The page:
We will continue to deepen relationships with our airline clients in Asia, Africa and the Middle East. With the expected growth in air traffic and aircraft demand in Asia, we see significant opportunities in this region. In growing our operating lease fleet, we focus on acquiring in production single-aisle and medium sized twin-aisle aircraft. We rigorously monitor and control our concentration to each particular aircraft type and stagger lease maturities to mitigate remarketing and residual risk.
To date, the smaller aircraft acquired include B737NG and A320 family aircraft and A330 and B777 family aircraft at the upper end. I expect that this will expand to include A320neo, B737 MAX, A350 and B787 families in the near to medium term.
We are willing to evaluate a wider variety of aircraft types for our commercial debt portfolio to meet our clients’ needs. The airlines will select the aircraft types based on their operating economics and route structures. We look to the underlying airline credit with the added comfort that the deals are asset backed.
How are you expanding in the BRIC countries? Do these pose any specific challenges that are different to other markets? Do you see any threat to BRIC growth?
Standard Chartered has a presence and a strong track record in Brazil, India and China. In each of these countries we have relationships with airline clients. We will continue to provide financing solutions to fund their fleet development. China and India, in particular, are big growth markets purely by virtue of the number of aircraft the carriers have on order backlog with the airframe manufacturers. We will continue to deepen our relationships with the Indian and Chinese airlines not only by providing financing solutions for their new aircraft deliveries, but by also helping these airlines to access banking, capital and the public debt and equity markets and assisting with their international expansion.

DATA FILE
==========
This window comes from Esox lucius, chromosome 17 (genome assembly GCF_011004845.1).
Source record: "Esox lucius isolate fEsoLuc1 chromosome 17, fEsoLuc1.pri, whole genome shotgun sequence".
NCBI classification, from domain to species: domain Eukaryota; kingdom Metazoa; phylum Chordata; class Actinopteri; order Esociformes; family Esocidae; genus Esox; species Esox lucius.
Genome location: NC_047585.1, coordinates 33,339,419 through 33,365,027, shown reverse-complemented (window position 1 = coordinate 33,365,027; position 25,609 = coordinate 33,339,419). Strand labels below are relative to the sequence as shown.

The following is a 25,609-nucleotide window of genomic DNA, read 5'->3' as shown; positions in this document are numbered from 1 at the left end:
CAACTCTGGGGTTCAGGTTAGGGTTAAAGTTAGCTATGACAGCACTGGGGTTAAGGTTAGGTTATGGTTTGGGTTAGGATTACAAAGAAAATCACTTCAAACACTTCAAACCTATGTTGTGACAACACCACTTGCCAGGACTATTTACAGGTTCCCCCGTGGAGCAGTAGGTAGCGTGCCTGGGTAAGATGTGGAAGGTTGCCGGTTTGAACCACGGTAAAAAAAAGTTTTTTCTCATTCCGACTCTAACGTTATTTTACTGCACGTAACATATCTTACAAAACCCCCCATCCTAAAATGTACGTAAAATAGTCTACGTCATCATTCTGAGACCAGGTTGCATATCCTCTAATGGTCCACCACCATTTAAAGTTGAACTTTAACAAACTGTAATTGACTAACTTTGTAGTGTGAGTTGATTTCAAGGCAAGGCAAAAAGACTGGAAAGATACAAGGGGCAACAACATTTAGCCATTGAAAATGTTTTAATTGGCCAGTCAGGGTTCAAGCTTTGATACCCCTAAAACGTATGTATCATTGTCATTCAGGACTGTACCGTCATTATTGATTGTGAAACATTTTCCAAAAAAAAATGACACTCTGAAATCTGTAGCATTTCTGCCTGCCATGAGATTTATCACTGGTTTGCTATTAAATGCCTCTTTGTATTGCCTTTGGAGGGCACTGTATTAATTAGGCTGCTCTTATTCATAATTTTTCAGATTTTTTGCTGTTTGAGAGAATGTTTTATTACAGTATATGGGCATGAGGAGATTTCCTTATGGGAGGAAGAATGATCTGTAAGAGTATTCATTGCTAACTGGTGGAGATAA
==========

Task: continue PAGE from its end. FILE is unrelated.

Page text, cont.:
With the large number of aircraft on order backlog, diversity of funding is of increased interest to Chinese and Indian airline clients, so I expect Standard Chartered will play a greater role by virtue of our ability to offer varied product offerings to these clients and access to wider liquidity pools. The impact of the economic slowdown in the US and Europe on the BRIC countries requires monitoring. In addition, the ability of the airport and navigation infrastructure in BRIC countries to cope with the expected growth in air traffic and the availability and retention of trained aviation personnel in these markets needs to be considered.
Do certain regions favour leasing more than others? Are certain aircraft types more suited for leasing?
We see growth in operating leases around the world. You will also see a higher concentration of operating lease with single-aisle and twin-aisle aircraft. I believe that regional aircraft and the larger widebody aircraft types will be more suited to the export financing and commercial debt markets.
What region do you think will show the most growth in aircraft leasing, considering both lessors and their headquarters, and the number of aircraft leased vs owned?
Operating leasing is a global business. The client portfolio diversification should not be impacted or influenced by the location/jurisdiction of the aircraft owner. I expect that operating lessors will continue to diversify their fleets by asset type, jurisdiction and airline credit to mitigate the remarketing and residual risk. Operating lessors need global reach and global networks to redeploy aircraft where there is an economic downturn in particular regions of the world. I expect that there will be a higher level operating lease activity in Asia and the Middle East by virtue of their order backlog positions with the manufacturers. There will continue to be significant operating lease activity in all regions (even where there are small order backlogs) as airlines enter into sale and leaseback transactions on their existing fleets to release equity in the aircraft, transfer residual risk to operating lessors and to assist with their fleet rollover programmes.